Whirlaway | Horse Profile

Horse > Whirlaway


Whirlaway was foaled in 1938 and bred at Calumet Farm in Lexington, Kentucky. The gleaming chestnut was a little on the smaller side, but was physically gifted although mentally erratic. The great trainer Ben Jones developed Whirlaway’s raw ability into a talented Triple Crown winner in 1941. He became a fan favorite with his explosive last-to-first bursts and his especially long and thick tail, blowing and flowing as he flew home to the finish line. Whirlwaway became widely known as ‘Mr. Longtail’.

However, Jones used great patience and experience to bring the son of Epsom Derby winner Blenheim II along. He was a work in progress as a 2-year-old, and often drifted wide on the far turn in his races. He needed much direction and diagnosing of his ills and issues. However, he still showed enough talent to win the Hopeful Stakes and Breeders’ Futurity among several victories, and was voted champion 2-year-old male by Turf and Sports Digest (the DRF gave the award to Our Boots).

Whirlaway still had problems running wide on the turn as an early 3-year-old, resulting in defeats in the Blue Grass and the Derby Trial. Jones then added jockey Eddie Arcaro and a one-eyed blinker for the Kentucky Derby, and he used his late acceleration to run to away from the field and win by eight lengths. Whirlaway recorded a final time of 2:01.40 in the Derby, breaking a track record which would stand for 21 years.   

In the Preakness, Whirlaway was last by more than six lengths along the backstretch, but rallied quickly to win by nearly 6 lengths. The Belmont Stakes had a field of just four horses, and Whirlaway whipped them by more than 2 lengths to win the Triple Crown. Whirlaway also won the Travers Stakes that year – the first horse to win the Triple Crown and the Travers – and his 3-year-old campaign included 13 wins in 20 starts, and he finished second in his other seven races. Not surprisingly, he was Horse of the Year.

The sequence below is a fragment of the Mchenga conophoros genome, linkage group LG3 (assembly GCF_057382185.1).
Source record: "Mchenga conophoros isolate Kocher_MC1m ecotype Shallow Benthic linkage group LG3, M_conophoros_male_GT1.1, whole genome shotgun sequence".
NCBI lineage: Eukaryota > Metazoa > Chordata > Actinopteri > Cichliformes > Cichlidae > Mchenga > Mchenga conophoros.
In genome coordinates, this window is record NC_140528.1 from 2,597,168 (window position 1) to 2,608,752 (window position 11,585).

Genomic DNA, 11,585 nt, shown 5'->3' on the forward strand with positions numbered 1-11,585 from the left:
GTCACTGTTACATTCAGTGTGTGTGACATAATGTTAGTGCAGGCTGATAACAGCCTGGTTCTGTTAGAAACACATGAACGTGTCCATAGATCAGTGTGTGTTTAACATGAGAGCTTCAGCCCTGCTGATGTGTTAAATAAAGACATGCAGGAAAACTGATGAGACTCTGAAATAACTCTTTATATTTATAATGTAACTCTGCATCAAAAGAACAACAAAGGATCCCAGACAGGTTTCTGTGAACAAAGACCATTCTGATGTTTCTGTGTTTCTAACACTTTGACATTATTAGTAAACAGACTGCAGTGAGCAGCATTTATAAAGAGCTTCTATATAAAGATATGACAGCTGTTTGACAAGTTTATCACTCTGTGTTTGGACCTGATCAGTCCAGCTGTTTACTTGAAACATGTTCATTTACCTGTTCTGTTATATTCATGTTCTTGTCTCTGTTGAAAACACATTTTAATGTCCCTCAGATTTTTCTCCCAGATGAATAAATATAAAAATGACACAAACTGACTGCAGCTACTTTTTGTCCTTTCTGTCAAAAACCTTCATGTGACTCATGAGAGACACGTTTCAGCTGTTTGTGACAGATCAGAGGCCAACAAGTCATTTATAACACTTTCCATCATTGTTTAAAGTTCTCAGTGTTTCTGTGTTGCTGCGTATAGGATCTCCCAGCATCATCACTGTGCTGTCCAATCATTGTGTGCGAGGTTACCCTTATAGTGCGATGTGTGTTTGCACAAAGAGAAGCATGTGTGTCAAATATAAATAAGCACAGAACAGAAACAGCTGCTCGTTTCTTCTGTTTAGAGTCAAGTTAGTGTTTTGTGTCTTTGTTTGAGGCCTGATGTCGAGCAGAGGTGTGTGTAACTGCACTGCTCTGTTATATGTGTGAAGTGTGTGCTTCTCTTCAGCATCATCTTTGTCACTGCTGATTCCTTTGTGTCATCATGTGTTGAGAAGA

Whirlaway was to spend much of his 4-year-old season based in California, but America’s entry into World War II with the uncertainty and security issues surrounding Pearl Harbor caused the cancellation of the winter meet at Santa Anita. Heading back east, Whirlaway won several major races, including the Clark Handicap, Brooklyn Handicap, and Pimlico Special, the latter in a walkover. He was narrowly beaten in a match race with the exciting 3-year-old Alsab in Rhode Island in September, but got his revenge in the Jockey Club Gold Cup, earning his second Horse of the Year title.

Injured early in his 5-year-old season, Whirlaway’s career came to a close with 32 wins, 15 seconds and nine third place finishes in 60 starts. He was enshrined into the Hall of Fame in 1959.

Whirlaway entered stud at Calumet Farm in the spring of 1944 at age six. He became a good sire, and was later recruited by leading French breeder Marcel Boussac. Whirlaway died in the French countryside at the age of 15 in 1953.